Verbum Ultimum: All Washed Up
Dartmouth must renegotiate its laundry contract to ensure that students have access to functional and affordable laundry facilities.
Last month, The Dartmouth reported some of the challenges students face when trying to do laundry in their dorms. From dryers that require several cycles to dry, to washers that leak or don’t adequately wring out clothes, to machines that don’t work at all, the current laundry system sets students up to fail. When adding in the exorbitant cost that students incur when these machines don’t work properly — it is clear that the current laundry service provider, CSC ServiceWorks, is not able to keep up with student needs, at least in its current state.
As Dartmouth is currently in the eighth year of a 10-year contract with CSC ServiceWorks, it is vital that the College negotiate terms that address the issues students face while doing laundry.
Although faulty and unreliable washers and dryers may seem like a small inconvenience, it is one that can consume much of students’ free time and money. While it is reasonable to expect that students can allot two hours a week to do their laundry, faulty machines mean that a two-hour task may take several hours longer to complete. Laundry facilities are also communal — which means that if students aren’t available to switch their laundry or start another cycle, they risk their clothing being left in the laundry room soaking or damp or moved to the floor by other students. This can lead to a vicious cycle where, since clothing was left out wet, it must be washed again.
Additionally, these minor inconveniences are rather costly. If each wash and dry cycle costs $1.50 and students are having to wash and dry one load of laundry two or three times, they may spend upwards of $6 on a single load of laundry. Additionally, if students have several loads of laundry to do per week — which is often necessary to avoid overloading the small machines and causing them to break further — they may pay $10-15 per week on laundry. This payment, importantly, is not billed with a student’s tuition, where it might be covered by financial aid. Rather, most must pay with a credit or debit card. Although the expense appears small, for low-income students who have to work to provide for themselves — and in some cases also for their families — this extra expense means an additional, unavoidable financial burden.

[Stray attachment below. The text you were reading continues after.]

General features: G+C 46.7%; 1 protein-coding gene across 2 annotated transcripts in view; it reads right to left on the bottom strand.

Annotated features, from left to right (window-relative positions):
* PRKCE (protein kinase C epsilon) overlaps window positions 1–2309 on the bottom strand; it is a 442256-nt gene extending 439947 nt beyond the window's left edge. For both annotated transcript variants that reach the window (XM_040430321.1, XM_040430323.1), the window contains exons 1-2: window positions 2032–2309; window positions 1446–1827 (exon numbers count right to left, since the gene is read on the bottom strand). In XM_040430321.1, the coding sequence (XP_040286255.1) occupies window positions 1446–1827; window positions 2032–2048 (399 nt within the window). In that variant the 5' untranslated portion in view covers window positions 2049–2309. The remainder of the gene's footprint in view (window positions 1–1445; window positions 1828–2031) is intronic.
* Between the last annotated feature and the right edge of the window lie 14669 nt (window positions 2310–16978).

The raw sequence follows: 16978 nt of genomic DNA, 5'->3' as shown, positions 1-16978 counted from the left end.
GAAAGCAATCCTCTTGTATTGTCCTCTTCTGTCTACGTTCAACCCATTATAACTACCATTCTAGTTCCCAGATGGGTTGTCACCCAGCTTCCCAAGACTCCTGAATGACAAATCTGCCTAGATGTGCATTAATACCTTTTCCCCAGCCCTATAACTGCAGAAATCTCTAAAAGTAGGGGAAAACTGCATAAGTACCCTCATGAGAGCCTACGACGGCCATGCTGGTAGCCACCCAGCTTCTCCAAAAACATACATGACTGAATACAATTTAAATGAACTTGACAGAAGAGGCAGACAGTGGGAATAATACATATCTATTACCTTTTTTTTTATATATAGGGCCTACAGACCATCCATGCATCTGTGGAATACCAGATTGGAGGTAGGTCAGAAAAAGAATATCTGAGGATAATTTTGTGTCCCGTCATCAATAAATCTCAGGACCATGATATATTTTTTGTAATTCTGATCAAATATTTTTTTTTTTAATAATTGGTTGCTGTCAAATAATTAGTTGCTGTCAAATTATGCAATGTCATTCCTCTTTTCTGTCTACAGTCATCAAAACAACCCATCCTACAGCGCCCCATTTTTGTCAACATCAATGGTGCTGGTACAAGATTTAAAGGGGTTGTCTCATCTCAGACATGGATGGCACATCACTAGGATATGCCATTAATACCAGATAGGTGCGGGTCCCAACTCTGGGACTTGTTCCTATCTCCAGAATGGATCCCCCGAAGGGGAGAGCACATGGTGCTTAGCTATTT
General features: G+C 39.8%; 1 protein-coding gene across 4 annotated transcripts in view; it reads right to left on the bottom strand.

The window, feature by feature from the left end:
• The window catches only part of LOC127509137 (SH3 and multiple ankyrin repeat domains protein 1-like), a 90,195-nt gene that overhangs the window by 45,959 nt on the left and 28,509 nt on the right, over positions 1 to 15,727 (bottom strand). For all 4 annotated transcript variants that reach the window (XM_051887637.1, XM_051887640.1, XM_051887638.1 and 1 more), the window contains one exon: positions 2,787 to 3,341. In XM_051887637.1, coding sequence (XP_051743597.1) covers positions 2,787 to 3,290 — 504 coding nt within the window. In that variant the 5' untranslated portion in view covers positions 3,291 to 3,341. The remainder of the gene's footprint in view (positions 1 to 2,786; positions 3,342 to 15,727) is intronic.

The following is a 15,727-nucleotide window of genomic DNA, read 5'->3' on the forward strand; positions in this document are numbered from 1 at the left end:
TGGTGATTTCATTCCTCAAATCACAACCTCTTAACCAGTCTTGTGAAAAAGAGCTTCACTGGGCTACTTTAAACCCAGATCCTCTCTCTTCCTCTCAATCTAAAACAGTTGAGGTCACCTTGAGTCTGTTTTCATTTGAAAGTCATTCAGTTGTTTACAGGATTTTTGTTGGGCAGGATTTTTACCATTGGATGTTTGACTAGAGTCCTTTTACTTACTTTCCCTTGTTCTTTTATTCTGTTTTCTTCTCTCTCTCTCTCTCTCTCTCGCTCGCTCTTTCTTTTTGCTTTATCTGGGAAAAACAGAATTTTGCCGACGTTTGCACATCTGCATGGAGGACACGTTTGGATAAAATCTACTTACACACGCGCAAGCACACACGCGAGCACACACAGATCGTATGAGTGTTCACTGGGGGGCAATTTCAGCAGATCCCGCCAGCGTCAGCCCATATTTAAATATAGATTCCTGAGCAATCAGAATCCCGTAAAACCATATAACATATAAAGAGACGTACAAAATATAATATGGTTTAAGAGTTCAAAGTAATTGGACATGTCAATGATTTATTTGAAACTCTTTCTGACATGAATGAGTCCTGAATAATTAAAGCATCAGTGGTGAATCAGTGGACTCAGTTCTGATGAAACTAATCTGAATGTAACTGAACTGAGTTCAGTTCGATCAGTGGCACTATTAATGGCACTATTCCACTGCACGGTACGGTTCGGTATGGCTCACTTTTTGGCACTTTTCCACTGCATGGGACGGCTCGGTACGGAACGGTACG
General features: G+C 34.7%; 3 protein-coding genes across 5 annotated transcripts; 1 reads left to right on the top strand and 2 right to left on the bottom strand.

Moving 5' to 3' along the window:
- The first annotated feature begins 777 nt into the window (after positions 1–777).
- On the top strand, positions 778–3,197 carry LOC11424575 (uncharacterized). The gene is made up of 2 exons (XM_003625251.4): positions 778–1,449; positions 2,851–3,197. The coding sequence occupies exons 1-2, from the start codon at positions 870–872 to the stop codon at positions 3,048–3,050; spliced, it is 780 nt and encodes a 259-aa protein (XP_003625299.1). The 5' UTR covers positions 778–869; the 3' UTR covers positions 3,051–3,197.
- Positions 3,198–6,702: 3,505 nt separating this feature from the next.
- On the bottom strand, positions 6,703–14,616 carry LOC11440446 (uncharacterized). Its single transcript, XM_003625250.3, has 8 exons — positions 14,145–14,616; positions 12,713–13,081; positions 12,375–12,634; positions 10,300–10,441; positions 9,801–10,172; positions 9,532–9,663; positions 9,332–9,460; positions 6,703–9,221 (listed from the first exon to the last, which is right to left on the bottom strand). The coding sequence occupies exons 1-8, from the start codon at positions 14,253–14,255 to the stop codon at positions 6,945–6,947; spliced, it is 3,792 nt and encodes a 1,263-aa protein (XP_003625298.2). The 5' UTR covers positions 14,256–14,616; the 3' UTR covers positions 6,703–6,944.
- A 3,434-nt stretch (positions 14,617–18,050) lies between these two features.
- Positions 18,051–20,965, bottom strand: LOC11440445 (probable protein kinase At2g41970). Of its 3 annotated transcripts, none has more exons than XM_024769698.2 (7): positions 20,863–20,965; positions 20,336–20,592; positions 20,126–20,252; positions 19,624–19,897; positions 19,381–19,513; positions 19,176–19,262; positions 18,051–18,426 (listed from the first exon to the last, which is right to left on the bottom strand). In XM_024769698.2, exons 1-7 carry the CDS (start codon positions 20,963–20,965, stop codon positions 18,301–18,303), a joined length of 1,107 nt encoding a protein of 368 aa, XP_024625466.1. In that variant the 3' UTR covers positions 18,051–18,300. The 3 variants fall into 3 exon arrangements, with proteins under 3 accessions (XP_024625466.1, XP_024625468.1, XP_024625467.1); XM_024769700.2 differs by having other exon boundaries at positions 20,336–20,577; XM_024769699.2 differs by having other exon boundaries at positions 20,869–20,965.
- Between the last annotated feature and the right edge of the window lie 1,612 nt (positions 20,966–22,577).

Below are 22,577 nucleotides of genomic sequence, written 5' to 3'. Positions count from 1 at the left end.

The students who opt to pay for the laundry pick-up services such as E&R Laundry do not have to worry about the unreliability of the College’s laundry facilities. However, E&R services cost between $486.2 for the most basic plan and $953.71 for the premium package each year — making them a luxury few students could have. This means that students who can afford to access these services never have to deal with the time-consuming, aggravating process of trying to do laundry with broken and dilapidated machines. In short, the time burden that students spend waiting for their laundry to finish its second or third cycle is endured primarily by students who are not extremely wealthy.
Although it is up to students to report issues with laundry machines to Residential Operations, a necessary service such as laundry should not be such a large problem that these struggles are a ubiquitous experience. In short, it is the College’s responsibility to ensure that their machines aren’t in such poor condition that they are so easily broken. We understand that improper use — such as using too much detergent or overloading the machines — can lead to some of these problems, but students would be less likely to do these things if the machines worked in the first place. If each typical load of laundry would cost less than $6 and more laundry machines were available, students would be less likely to overfill the machines — consequently extending their lifespan. And at a certain point, if a problem is this widespread, the issue seems to be with the system itself.
That being said, we understand that some machines do break down from time to time. However, why else are we paying for laundry, except to cover the costs of the machines? Without addressing the poor quality and high price of doing laundry, the cost of these services only compounds the inconvenience of such issues. To this end, as the College negotiates their contract with CSC ServiceWorks, we urge them to ensure that free laundry — or at least laundry costs which are billed with tuition — is a part of this contract, as are working laundry machines. Many of Dartmouth’s peer institutions, such as the University of Pennsylvania and Columbia University, have already implemented such policies and it is time that Dartmouth does the same.
Laundry is a necessary chore. However, it is unacceptable for students to be constantly dealing with broken and inefficient machines at a school like Dartmouth that touts the amount of resources it has. In short, the College must do more to ensure that the current inconveniences students face in doing something as simple and necessary as their laundry does not continue into perpetuity.
The editorial board consists of opinion staff columnists, the opinion editors, the executive editors and the editor-in-chief.